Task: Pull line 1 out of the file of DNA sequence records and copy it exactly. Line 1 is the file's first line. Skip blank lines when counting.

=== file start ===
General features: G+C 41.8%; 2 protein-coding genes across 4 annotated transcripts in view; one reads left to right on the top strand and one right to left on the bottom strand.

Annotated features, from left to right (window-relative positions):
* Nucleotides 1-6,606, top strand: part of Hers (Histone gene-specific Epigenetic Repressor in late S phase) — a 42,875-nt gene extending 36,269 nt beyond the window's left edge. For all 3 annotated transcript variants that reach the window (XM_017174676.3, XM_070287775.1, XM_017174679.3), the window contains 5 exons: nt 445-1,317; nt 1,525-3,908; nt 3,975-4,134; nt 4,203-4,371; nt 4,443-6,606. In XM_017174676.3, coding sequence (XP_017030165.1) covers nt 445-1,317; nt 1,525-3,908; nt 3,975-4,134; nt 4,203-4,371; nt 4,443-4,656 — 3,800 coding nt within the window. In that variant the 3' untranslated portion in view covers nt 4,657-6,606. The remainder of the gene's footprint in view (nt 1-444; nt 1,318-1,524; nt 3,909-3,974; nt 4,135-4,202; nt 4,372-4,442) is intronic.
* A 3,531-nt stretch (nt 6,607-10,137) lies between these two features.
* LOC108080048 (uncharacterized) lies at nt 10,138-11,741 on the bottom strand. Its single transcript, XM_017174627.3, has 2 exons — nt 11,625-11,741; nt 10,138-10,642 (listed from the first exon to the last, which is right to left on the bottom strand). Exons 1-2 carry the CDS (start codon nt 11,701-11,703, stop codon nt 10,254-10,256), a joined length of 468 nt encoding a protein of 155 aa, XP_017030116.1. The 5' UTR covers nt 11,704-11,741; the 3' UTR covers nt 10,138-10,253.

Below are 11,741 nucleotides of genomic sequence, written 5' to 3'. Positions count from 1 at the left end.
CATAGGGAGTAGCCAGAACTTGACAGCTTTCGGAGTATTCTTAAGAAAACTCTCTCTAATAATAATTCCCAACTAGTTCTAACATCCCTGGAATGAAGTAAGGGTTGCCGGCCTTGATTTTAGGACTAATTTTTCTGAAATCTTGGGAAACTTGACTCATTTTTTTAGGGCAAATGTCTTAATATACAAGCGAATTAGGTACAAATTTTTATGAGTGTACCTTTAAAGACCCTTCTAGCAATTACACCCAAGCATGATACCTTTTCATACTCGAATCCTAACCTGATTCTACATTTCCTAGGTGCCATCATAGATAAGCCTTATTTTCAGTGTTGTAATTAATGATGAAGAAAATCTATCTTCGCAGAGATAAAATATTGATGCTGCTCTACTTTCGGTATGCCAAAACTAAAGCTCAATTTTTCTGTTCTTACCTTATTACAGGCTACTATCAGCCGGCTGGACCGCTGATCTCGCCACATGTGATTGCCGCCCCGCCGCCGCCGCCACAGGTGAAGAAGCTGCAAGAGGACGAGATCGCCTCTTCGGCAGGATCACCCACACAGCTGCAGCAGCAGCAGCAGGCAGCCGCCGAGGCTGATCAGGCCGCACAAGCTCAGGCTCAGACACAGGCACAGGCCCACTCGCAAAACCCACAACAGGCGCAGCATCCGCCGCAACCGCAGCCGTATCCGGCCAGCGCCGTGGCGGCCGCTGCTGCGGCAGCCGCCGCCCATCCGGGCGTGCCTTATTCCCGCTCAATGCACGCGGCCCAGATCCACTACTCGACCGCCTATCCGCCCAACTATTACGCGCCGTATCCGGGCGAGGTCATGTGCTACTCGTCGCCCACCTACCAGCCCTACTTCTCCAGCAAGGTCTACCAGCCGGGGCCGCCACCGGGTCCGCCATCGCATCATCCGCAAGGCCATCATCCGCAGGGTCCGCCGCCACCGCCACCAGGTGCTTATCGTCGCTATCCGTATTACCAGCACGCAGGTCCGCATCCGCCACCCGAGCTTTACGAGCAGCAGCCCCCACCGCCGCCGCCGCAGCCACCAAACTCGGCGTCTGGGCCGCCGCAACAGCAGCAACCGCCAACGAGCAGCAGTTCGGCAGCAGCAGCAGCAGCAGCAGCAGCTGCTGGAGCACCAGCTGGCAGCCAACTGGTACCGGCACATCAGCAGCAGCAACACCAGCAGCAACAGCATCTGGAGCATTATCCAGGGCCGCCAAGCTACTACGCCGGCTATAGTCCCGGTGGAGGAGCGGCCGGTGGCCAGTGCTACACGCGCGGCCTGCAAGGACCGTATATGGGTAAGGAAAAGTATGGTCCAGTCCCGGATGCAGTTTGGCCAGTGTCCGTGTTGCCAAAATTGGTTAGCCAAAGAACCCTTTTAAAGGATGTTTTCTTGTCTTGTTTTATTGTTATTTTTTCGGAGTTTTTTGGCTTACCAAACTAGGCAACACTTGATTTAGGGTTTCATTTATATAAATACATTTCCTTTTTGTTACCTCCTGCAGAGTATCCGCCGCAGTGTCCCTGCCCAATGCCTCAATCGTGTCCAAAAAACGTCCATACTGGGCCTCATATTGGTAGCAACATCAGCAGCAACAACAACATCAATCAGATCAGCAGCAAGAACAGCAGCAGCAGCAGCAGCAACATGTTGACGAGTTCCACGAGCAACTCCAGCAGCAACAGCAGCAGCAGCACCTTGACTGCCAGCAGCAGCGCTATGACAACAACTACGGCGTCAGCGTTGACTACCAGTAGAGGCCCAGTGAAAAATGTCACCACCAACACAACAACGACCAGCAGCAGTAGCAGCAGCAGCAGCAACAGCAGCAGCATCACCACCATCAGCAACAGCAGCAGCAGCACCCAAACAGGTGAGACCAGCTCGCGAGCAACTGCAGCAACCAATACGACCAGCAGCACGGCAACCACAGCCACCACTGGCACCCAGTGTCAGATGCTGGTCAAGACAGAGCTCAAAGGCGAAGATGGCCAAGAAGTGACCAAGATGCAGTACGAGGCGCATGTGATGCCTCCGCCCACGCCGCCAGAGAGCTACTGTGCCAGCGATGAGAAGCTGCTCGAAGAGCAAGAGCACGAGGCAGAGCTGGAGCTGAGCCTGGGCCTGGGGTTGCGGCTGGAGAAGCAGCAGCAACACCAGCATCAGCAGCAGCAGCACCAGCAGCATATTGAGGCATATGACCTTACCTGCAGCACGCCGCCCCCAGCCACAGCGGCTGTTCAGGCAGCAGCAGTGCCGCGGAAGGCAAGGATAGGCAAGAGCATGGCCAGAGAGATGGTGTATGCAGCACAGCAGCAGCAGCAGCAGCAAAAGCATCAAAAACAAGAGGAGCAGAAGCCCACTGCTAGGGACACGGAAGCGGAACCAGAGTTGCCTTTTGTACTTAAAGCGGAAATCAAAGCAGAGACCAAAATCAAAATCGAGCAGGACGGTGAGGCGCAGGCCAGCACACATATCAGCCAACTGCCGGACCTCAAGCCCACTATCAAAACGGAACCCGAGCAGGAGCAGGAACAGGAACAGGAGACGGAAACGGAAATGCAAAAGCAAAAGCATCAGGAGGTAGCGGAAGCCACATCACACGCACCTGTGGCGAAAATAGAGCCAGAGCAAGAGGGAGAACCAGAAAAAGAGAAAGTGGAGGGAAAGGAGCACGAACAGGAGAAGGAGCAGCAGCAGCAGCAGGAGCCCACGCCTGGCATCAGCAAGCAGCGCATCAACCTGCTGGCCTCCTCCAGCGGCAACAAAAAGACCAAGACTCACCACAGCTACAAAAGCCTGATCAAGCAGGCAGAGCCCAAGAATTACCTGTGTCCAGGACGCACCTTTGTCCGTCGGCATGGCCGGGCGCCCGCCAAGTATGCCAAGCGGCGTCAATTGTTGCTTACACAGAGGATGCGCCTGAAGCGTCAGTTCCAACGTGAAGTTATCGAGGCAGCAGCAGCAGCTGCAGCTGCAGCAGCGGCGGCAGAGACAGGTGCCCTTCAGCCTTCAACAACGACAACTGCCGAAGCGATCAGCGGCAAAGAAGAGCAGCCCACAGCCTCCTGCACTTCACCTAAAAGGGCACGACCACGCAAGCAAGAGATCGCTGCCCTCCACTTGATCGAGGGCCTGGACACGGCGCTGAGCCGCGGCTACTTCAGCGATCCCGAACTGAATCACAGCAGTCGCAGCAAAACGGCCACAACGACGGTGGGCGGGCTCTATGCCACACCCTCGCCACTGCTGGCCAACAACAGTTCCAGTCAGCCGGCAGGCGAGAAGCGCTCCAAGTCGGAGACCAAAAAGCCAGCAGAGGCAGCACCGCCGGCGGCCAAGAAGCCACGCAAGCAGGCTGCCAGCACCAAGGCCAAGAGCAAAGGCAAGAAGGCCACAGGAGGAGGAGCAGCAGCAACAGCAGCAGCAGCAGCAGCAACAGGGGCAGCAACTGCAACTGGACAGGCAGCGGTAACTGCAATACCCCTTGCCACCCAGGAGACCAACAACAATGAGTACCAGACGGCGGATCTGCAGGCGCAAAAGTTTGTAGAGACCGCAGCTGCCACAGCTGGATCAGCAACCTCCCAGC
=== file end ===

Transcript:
General features: G+C 41.8%; 2 protein-coding genes across 4 annotated transcripts in view; one reads left to right on the top strand and one right to left on the bottom strand.